Unconventional Canvases: Part 3 – Rachel Levin, Art Lecturer

Rachel Levin, a popular art lecturer who often lectures at the Bernard Betel Centre for our weekly Tuesday Lifelong Learning Lectures, has provided a thoughtful and creative write-up for the Bernard Betel Centre community on unconventional canvases. Enjoy!


The unconventional canvases shown in this article challenge the conventional use of paper, panel or canvas and suggest that just maybe the traditional media as we know it, is passé when it comes to creating art. Today, artists are using just about anything they can get their hands on to display their work. This segment will show yarn covered objects, artists deceiving the eye with paint, footsteps in the snow that create beautiful mandalas, and painted gourds.


Magda Sayeg is a textile artist who lives and works in Austin, Texas. She transforms urban landscapes into her own playground by covering everyday objects with colorful knits and crochet works. She started with small objects such as, stop sign poles and fire hydrants in her hometown.

Magda covers with knits buses, a pole in a market, a telephone booth, trees in a park and more. “We all live in this fast-paced, digital world, but we still crave and desire for something we can relate to” said Magda.

In 2014, Magda visited Malmö, Sweden as a participating artist of Artscape 2014. She covered with knitted yarn the art work of the Swedish the artist Carl Fredrik Reuterswärd famous for his “Non-Violence” sculpture; the results still reverberate around the world.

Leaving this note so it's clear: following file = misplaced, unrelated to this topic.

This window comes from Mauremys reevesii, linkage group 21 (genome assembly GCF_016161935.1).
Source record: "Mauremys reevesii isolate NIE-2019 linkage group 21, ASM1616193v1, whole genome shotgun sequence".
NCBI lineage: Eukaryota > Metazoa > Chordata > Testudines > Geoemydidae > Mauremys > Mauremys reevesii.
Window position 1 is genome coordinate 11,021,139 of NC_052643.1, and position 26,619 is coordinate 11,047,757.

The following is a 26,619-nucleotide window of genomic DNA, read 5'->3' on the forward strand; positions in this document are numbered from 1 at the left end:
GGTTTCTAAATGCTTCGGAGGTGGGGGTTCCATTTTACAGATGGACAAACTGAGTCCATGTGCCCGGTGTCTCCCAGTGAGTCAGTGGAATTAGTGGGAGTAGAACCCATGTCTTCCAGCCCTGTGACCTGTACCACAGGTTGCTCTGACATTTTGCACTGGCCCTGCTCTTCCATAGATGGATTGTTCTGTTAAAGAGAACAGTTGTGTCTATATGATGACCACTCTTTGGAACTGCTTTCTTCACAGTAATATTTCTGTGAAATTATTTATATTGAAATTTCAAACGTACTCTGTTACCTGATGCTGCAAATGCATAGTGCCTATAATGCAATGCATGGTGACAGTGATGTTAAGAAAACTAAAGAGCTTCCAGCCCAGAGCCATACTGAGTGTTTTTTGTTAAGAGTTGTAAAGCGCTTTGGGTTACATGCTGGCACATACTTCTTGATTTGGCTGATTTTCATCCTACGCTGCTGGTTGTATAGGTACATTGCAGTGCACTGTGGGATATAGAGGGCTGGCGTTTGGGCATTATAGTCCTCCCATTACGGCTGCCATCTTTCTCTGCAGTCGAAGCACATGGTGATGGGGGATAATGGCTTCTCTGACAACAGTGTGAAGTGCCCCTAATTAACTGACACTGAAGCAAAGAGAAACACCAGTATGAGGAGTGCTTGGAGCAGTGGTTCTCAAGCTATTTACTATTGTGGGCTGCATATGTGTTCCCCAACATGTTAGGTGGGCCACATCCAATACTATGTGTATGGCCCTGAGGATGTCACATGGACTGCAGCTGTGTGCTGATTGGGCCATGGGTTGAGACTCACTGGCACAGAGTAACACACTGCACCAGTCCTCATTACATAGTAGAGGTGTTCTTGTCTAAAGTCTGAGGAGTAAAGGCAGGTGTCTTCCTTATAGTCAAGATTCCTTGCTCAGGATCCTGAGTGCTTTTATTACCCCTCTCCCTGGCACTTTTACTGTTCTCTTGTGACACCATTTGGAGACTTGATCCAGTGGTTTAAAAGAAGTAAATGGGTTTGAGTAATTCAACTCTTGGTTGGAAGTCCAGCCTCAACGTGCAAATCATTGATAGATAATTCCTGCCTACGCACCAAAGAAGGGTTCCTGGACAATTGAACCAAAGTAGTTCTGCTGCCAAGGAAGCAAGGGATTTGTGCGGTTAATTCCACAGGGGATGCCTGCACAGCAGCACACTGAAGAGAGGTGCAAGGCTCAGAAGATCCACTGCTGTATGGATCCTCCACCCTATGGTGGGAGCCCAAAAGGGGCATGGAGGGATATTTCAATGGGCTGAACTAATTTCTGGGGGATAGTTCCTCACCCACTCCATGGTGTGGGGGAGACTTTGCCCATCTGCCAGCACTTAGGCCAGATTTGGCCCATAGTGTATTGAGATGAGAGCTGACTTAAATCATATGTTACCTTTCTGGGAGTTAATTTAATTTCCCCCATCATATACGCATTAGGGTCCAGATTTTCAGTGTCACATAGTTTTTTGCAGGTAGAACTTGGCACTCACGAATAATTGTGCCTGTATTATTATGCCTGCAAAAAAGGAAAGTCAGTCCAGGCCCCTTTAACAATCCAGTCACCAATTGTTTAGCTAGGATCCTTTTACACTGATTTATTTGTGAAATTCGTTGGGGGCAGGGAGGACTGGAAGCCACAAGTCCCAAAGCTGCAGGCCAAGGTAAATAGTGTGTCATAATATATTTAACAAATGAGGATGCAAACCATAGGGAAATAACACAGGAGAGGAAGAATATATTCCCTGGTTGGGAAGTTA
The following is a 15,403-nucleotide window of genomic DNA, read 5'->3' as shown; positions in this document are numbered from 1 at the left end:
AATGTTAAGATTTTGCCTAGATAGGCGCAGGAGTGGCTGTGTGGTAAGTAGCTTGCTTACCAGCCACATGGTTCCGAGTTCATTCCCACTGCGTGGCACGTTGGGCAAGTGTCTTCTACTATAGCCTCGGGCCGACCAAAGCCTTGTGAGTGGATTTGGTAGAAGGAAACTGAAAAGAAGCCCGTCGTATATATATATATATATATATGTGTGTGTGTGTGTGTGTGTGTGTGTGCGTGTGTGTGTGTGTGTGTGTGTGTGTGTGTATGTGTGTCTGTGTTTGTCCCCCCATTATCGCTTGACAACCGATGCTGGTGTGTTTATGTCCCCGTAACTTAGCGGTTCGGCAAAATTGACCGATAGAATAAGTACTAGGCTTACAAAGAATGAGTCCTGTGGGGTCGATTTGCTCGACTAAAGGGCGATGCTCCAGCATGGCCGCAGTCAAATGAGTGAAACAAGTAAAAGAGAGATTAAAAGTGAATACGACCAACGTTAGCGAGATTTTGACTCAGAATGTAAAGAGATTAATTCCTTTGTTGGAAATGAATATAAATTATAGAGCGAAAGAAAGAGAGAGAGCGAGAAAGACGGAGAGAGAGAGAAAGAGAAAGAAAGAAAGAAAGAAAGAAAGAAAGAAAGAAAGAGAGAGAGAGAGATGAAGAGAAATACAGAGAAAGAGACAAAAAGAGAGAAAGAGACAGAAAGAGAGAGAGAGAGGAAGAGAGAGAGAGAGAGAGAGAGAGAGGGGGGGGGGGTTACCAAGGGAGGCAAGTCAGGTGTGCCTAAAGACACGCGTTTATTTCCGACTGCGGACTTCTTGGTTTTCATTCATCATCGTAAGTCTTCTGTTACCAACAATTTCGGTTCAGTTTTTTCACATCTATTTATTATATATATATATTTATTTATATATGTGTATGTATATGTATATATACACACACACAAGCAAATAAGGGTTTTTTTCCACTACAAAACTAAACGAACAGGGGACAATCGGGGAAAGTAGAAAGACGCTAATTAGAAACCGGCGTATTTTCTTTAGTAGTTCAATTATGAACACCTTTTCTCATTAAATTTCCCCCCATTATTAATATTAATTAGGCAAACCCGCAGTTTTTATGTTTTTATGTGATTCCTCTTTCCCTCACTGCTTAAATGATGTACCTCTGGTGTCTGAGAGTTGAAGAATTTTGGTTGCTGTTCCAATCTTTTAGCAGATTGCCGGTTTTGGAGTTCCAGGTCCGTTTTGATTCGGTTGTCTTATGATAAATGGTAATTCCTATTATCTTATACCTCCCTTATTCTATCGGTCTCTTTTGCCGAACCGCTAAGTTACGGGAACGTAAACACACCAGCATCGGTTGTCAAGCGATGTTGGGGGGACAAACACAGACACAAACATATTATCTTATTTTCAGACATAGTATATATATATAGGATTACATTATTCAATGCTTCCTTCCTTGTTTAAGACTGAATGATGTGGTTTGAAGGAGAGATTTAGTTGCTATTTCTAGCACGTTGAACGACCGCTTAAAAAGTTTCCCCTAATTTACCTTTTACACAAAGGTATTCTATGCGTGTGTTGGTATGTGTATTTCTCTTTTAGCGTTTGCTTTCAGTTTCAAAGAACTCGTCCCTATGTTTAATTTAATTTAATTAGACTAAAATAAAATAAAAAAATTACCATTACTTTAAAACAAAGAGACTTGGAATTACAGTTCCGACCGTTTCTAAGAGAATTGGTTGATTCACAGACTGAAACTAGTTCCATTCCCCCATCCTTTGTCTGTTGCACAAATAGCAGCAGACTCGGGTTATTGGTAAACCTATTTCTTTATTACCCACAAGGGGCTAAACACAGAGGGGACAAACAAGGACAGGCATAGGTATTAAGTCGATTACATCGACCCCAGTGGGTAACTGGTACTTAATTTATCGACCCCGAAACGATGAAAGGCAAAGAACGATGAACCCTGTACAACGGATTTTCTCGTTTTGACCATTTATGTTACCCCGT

Carl Fredrik Reuterswärd created this over-sized revolver with a knotted barrel and the muzzle pointing upwards as a response to the shooting of his friend, John Lennon.

Other examples of Magda’s work are a phone booth in London and a Vespa in Thailand. Magda decorates and interrupts the urban environment by wrapping street signs, trees, statues and fences in multicolored patches of knitted yarn.

One of her most ambitious installations of Magda, she knitted an entire staircase in Sydney.

Magda’s nick name is “The Queen of Guerilla Knitting” it is also the name of a movement that emerged in the last few years introducing a new ways of thinking about public art. Her work is echoing on a small scale the art work of prolific 20th century French artists known as Christo and Jean-Claude.


Portraits painted directly onto the human body.

Alexa Meade is an American installation artist, and she is best known for her portraits painted directly onto the human body and inanimate objects. This way her models appear two-dimensional when photographed. What remains is “a photo of a painting of a person, and the real person hidden somewhere underneath.”

Alexa takes the classical concept of trompe-l’œil – the art of making a two-dimensional representational painting look like a real three-dimensional space. Alexa does the opposite, making real life appears to be a painting. Trompe-l’œil – in French – ‘deceive the eye’ is an art technique that uses realistic imagery to create the optical illusion that the depicted objects are in three dimensions.